Robert Odell, Jr., is the senior video editor for the Take Me Back to Beale project, a 100-year chronicle of Beale Street History.
Destined for Musical Greatness
Edward Kennedy "Duke" Ellington was born in Washington, D.C., on April 29, 1899—which happens to be the same year that the Beale Street Auditorium was built.
Duke was known to call music his mistress. Looking at his early life, it is easy to see why he made that statement.
Duke was reared by two talented, musical parents: James Edward Ellington and Daisy (Kennedy) Ellington. Both of Duke's parents were pianists; Daisy played parlor songs, and James played operatic music.
How Duke Earned His Nickname
At the age of seven, the young Ellington started studying piano with Marietta Clinkscales and earned the nickname "Duke."
The story goes that Ellington's mother, Daisy, surrounded her son with dignified women so he could learn manners and elegance. His childhood friends noticed his proper charm and etiquette, and his good friend Edgar McEntree gave him the nickname of "Duke."
Speaking of his friend Edgar, Duke said; "I think he felt that in order for me to be eligible for his constant companionship, I should have a title. So he called me Duke."
Hits From the 1940s
Duke's fame rose to great heights in the 1940s, when he composed a plethora of great works, including:
- "Concerto for Cootie"
- "Cotton Tail"
- "It Don’t Mean a Thing if It Ain’t Got That Swing"
- "Sophisticated Lady"
- "Prelude to a Kiss"
- "Satin Doll"
Duke Ellington's career launched in the 1940s. His concert tours included the Beale Street Auditorium, built in 1899 by Robert Reed Church, Sr., the first Black millionaire in Memphis, Tennessee.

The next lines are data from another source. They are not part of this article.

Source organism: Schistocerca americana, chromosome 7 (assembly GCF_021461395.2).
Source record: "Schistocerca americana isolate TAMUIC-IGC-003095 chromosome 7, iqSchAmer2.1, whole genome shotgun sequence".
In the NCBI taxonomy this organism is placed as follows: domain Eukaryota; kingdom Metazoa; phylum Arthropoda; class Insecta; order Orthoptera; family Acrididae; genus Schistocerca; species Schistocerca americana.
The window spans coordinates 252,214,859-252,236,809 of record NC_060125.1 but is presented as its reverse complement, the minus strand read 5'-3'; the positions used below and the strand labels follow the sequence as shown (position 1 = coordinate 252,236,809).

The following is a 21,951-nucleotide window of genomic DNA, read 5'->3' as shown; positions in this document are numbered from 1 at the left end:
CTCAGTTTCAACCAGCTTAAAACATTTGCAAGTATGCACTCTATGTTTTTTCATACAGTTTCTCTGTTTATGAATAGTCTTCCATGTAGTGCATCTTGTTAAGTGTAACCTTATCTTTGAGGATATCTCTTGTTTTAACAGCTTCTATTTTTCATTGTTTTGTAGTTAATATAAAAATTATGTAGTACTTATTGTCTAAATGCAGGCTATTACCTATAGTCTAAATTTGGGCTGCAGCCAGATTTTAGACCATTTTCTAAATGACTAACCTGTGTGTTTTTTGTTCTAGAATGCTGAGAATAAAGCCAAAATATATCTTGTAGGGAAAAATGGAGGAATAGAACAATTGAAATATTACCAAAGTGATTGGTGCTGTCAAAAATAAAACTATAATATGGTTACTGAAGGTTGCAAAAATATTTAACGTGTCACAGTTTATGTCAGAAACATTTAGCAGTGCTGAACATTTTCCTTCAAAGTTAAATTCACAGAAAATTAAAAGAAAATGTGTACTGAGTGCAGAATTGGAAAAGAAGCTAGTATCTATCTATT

One of the many stops that Duke made on his concert tours in the 1940s was the Beale Street Auditorium in Memphis, Tennessee.
The docudrama Take Me Back to Beale (Book II) reenacts the performance of Duke at this world-famous venue.
In the movie we see a segregated audience enjoying the sultry jazz movement of "Satin Doll," one of Duke's masterpieces.
Read More From Spinditty
Duke Ellington on Beale Street Reenacted
The Beale Street Auditorium
The Beale Street Auditorium was:
- Built in 1899 by Robert Reed Church, Sr. (the first Black millionaire in Memphis).
- Cost between $50,000 and $80,000 to build.
- Originally called "Church's Park and Auditorium."
- Renamed in the 1940s as Beale Avenue Auditorium, later to be commonly called the Beale Street auditorium.
- Located on a site of over six acres on Beale Street near Fourth and Turley.
- Able to seat 2,200 people.
An Unusual Business Venture for Its Time
Church's Park and Auditorium was built, owned, and managed by Robert R. Church, its founder. Designed as a recreational facility for the Black community, who were barred from entering Memphis city parks or auditoriums, Church's venture was thought of as a daring business undertaking.
According to the September 15, 1906, issue of the Planter Journal, the auditorium had one of the largest stages in the South, had a fire-proof curtain, and was completely furnished with all-modern equipment.
Beale Street Auditorium Location
World-acclaimed musician Duke Ellington played at The Beale Street Auditorium in the 1940s. The auditorium was built by Black millionaire Robert R. Church and was one of the most beautiful and well-equipped facilities in the country.
Other Famous Musicians Played on Beale
In addition to Duke Ellington, many other famous artists performed at this auditorium, as well, including Louis Armstrong and Cab Calloway.
W. C. Handy, "the father of the blues," was employed as orchestra leader at this venue.
© 2015 Robert Odell Jr
Robert Odell Jr (author) from Memphis, Tennessee on December 16, 2019:
C JAm BLUES seems to be just as the name implies, a jam session. All that is needed is a simple melody and that is what Duke offers. The fantastic riffs, solos, and rhythms of the musicians make the composition great. Mr. Ellington had assembled some of the most talented artists of his day.
Christopher Nowak on December 16, 2019:
Duke Ellington was a great composer with one exception: C JAM BLUES.
It is probably the simplest song (melody) in the history of music!!